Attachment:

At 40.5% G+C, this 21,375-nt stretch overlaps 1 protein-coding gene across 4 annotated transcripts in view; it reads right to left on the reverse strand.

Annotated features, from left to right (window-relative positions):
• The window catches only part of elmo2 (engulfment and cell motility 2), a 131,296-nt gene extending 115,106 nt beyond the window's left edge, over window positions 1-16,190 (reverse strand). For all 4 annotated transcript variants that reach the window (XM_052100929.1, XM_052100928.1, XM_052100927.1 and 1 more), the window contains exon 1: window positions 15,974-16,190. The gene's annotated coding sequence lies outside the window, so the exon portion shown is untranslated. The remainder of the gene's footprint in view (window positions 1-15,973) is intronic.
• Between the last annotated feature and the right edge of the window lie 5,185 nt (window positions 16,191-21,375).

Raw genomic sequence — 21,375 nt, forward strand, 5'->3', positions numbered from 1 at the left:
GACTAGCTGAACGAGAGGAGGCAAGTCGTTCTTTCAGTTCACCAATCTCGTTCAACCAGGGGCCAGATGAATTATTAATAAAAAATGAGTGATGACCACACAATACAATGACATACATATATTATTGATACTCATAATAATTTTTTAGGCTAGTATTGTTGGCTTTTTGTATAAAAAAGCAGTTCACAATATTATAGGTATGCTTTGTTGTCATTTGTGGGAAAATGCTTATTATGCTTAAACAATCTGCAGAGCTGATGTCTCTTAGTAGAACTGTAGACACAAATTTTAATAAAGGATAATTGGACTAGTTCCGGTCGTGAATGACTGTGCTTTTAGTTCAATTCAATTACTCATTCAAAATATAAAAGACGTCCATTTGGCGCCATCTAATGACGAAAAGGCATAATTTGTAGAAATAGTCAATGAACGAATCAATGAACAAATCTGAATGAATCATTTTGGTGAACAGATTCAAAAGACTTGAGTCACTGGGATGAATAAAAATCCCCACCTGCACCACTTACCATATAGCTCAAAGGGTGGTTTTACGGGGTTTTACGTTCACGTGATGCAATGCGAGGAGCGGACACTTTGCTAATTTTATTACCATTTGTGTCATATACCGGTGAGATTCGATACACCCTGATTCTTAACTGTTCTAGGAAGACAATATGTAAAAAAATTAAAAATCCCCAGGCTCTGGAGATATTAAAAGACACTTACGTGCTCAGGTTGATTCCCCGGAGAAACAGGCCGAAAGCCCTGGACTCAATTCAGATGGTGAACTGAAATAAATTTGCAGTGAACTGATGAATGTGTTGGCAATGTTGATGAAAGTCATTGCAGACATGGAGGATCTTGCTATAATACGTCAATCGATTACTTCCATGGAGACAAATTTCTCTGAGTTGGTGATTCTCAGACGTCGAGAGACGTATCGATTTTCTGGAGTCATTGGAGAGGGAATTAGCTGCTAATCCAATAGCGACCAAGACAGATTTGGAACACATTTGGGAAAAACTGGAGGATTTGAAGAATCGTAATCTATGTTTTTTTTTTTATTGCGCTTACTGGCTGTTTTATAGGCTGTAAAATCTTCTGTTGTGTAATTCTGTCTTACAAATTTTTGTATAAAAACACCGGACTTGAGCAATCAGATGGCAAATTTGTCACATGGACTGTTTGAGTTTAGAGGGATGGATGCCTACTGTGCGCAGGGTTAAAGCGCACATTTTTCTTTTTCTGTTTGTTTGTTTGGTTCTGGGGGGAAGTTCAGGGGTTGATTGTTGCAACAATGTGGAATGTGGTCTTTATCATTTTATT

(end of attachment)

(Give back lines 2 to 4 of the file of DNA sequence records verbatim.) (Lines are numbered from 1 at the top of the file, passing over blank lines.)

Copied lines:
Annotated features, from left to right (window-relative positions):
• The window catches only part of elmo2 (engulfment and cell motility 2), a 131,296-nt gene extending 115,106 nt beyond the window's left edge, over window positions 1-16,190 (reverse strand). For all 4 annotated transcript variants that reach the window (XM_052100929.1, XM_052100928.1, XM_052100927.1 and 1 more), the window contains exon 1: window positions 15,974-16,190. The gene's annotated coding sequence lies outside the window, so the exon portion shown is untranslated. The remainder of the gene's footprint in view (window positions 1-15,973) is intronic.
• Between the last annotated feature and the right edge of the window lie 5,185 nt (window positions 16,191-21,375).